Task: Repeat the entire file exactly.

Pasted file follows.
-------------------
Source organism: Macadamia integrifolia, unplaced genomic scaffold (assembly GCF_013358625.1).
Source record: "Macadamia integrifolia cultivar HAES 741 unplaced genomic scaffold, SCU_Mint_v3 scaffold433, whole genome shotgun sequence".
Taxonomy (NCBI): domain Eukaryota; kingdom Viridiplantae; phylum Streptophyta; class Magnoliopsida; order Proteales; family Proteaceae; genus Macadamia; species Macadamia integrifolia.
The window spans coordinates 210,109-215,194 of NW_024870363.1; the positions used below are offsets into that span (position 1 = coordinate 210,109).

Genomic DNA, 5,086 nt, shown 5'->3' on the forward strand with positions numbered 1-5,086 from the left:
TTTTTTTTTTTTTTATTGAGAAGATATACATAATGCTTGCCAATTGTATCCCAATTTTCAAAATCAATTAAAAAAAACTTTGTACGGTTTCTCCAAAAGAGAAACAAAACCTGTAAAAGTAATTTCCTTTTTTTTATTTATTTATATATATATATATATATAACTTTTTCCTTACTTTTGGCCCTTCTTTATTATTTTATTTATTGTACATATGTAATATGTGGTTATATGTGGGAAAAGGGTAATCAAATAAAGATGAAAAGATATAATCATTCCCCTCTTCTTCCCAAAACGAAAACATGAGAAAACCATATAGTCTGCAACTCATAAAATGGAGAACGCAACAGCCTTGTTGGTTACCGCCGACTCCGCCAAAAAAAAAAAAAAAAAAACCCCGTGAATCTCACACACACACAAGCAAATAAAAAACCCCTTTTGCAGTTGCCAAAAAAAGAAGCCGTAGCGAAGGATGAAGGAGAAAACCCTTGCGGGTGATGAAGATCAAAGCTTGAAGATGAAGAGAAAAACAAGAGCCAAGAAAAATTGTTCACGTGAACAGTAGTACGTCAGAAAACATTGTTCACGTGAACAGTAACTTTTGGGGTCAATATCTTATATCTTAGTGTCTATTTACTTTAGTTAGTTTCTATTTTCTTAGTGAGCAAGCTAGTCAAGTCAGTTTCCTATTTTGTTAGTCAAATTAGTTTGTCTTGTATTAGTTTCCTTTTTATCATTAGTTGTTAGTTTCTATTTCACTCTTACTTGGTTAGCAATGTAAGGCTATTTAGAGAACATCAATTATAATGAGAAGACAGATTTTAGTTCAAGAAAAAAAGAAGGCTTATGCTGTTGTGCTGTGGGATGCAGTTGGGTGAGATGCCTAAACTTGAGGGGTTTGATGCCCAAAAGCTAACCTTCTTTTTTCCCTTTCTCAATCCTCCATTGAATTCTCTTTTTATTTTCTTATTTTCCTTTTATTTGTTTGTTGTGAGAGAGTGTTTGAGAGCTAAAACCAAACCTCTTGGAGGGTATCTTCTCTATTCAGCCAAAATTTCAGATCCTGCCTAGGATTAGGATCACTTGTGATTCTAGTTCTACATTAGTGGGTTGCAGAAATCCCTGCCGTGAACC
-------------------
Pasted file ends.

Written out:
Source organism: Macadamia integrifolia, unplaced genomic scaffold (assembly GCF_013358625.1).
Source record: "Macadamia integrifolia cultivar HAES 741 unplaced genomic scaffold, SCU_Mint_v3 scaffold433, whole genome shotgun sequence".
Taxonomy (NCBI): domain Eukaryota; kingdom Viridiplantae; phylum Streptophyta; class Magnoliopsida; order Proteales; family Proteaceae; genus Macadamia; species Macadamia integrifolia.
The window spans coordinates 210,109-215,194 of NW_024870363.1; the positions used below are offsets into that span (position 1 = coordinate 210,109).

Genomic DNA, 5,086 nt, shown 5'->3' on the forward strand with positions numbered 1-5,086 from the left:
TTTTTTTTTTTTTTATTGAGAAGATATACATAATGCTTGCCAATTGTATCCCAATTTTCAAAATCAATTAAAAAAAACTTTGTACGGTTTCTCCAAAAGAGAAACAAAACCTGTAAAAGTAATTTCCTTTTTTTTATTTATTTATATATATATATATATATAACTTTTTCCTTACTTTTGGCCCTTCTTTATTATTTTATTTATTGTACATATGTAATATGTGGTTATATGTGGGAAAAGGGTAATCAAATAAAGATGAAAAGATATAATCATTCCCCTCTTCTTCCCAAAACGAAAACATGAGAAAACCATATAGTCTGCAACTCATAAAATGGAGAACGCAACAGCCTTGTTGGTTACCGCCGACTCCGCCAAAAAAAAAAAAAAAAAAACCCCGTGAATCTCACACACACACAAGCAAATAAAAAACCCCTTTTGCAGTTGCCAAAAAAAGAAGCCGTAGCGAAGGATGAAGGAGAAAACCCTTGCGGGTGATGAAGATCAAAGCTTGAAGATGAAGAGAAAAACAAGAGCCAAGAAAAATTGTTCACGTGAACAGTAGTACGTCAGAAAACATTGTTCACGTGAACAGTAACTTTTGGGGTCAATATCTTATATCTTAGTGTCTATTTACTTTAGTTAGTTTCTATTTTCTTAGTGAGCAAGCTAGTCAAGTCAGTTTCCTATTTTGTTAGTCAAATTAGTTTGTCTTGTATTAGTTTCCTTTTTATCATTAGTTGTTAGTTTCTATTTCACTCTTACTTGGTTAGCAATGTAAGGCTATTTAGAGAACATCAATTATAATGAGAAGACAGATTTTAGTTCAAGAAAAAAAGAAGGCTTATGCTGTTGTGCTGTGGGATGCAGTTGGGTGAGATGCCTAAACTTGAGGGGTTTGATGCCCAAAAGCTAACCTTCTTTTTTCCCTTTCTCAATCCTCCATTGAATTCTCTTTTTATTTTCTTATTTTCCTTTTATTTGTTTGTTGTGAGAGAGTGTTTGAGAGCTAAAACCAAACCTCTTGGAGGGTATCTTCTCTATTCAGCCAAAATTTCAGATCCTGCCTAGGATTAGGATCACTTGTGATTCTAGTTCTACATTAGTGGGTTGCAGAAATCCCTGCCGTGAACC